This week a post went viral. Every photographer longs to “go viral” but this was not the good kind of viral. I can’t count how many times I saw it posted. A woman posted family photos she had had done. She posted them publicly & made the post shareable.
The problem was, these photos were badly edited. And what’s more – they had the name of the photographer on the photos.
I am heartbroken for this photographer. Now, it’s possible these aren’t the photos she delivered. Someone might think they’re playing a prank. But even if they are the photos that she took, edited, and delivered – now her name is blasted everywhere, and any chance of a career she might have had has likely been ruined. And I can’t being to imagine how she’s feeling.
Not only was this post shared thousands of times, but people made spoof business pages and have them filled with posts making fun of her.
People, we need to do better. Photographers, we need to do better! Almost every photographer started somewhere that wasn’t great. I’m so thankful I’ve been surrounded by other photographers who have poured into me and encouraged me. I still have a long ways to go. There are many times I have a vision and I’m just not quite able to capture it the way I want to.
I remember years ago when I took some photos of a friend’s brand new baby. I was having trouble getting his skin to look nice, and sent the photo to a photographer friend to ask her for some pointers. She gave me some, and I implented them – I thought. Turns out, I took it a little too far and the photo ended up looking a little silly. And I didn’t notice how silly it looked and posted it on Facebook before what I had done was pointed out.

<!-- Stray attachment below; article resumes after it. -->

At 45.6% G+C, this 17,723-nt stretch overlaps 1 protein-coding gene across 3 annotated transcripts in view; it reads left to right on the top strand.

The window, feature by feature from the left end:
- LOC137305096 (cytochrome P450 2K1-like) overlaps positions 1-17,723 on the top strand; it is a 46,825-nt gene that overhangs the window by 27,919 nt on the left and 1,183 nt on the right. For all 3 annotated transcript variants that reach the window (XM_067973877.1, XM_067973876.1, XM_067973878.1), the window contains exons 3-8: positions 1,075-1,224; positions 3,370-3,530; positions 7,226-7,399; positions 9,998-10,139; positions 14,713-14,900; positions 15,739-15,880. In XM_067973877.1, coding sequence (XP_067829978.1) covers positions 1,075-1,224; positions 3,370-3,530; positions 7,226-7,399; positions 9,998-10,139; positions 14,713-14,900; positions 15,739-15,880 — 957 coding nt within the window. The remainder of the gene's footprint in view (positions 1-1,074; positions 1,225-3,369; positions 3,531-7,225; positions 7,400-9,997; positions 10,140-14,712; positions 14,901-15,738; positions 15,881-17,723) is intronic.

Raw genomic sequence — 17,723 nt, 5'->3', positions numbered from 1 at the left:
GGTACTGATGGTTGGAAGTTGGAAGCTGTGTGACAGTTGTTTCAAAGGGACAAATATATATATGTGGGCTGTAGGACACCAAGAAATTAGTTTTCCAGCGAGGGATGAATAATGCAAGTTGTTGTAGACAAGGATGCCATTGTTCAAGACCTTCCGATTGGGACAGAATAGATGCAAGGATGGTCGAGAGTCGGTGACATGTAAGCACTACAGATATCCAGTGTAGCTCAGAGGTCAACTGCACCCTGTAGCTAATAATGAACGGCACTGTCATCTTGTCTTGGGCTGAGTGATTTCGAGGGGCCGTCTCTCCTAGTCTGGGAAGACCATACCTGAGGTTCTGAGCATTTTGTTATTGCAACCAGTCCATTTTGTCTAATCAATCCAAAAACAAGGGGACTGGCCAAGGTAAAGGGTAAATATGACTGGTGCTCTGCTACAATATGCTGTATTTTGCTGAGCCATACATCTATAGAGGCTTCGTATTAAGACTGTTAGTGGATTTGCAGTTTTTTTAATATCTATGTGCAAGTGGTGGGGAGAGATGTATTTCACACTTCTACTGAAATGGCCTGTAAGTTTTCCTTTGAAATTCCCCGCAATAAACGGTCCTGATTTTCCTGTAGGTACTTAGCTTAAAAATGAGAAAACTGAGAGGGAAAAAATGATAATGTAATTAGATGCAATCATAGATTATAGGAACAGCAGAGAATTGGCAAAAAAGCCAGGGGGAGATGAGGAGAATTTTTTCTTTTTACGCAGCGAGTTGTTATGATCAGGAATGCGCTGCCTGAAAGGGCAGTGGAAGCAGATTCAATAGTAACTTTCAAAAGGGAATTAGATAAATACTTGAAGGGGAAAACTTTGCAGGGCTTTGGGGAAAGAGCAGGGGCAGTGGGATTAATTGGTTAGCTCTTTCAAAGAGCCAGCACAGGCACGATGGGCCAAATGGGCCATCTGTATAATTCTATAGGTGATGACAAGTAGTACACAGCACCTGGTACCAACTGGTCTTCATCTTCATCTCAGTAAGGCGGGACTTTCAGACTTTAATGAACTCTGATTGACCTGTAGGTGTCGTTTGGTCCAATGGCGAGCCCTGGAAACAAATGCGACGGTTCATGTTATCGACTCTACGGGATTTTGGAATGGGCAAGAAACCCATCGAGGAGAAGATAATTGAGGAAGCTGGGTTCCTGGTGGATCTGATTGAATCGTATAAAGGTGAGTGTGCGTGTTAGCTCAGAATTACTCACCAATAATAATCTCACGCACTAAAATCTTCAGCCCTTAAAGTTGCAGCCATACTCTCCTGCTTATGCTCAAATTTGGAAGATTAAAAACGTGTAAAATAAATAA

Goodness, I’m so thankful no one took that photo and blasted me all over Facebook. Granted, I hadn’t charged for the photos, and I hadn’t made quite the obvious mistake this particular photographer did, but even still.
We are constantly hearing about bullying among kids and teenagers, and we shake our heads, and we “tsk-tsk” and form anti-bullying committees and campaigns. Our hearts hurt when we hear of yet another child who has hurt or killed themself because of being bullied. Yet what I saw happen yesterday was nothing short of bullying. When something like this happens online, we forget there is a real person out there, being hurt by the posts and words being spoken.
I’ve been so fortunate to be surrounded by photographers who are about “community over competition.” I share a studio with another photographer, I am friends with photographers who share ideas and props and equipment and more. Lesa, if you are out there somehow reading this, I would love to come along side you during this time. I know other photographers, too, who would do the same. I hope you have some real life support right now through this, but I certainly hope you’ll reach out and allow me and others to help you on this journey.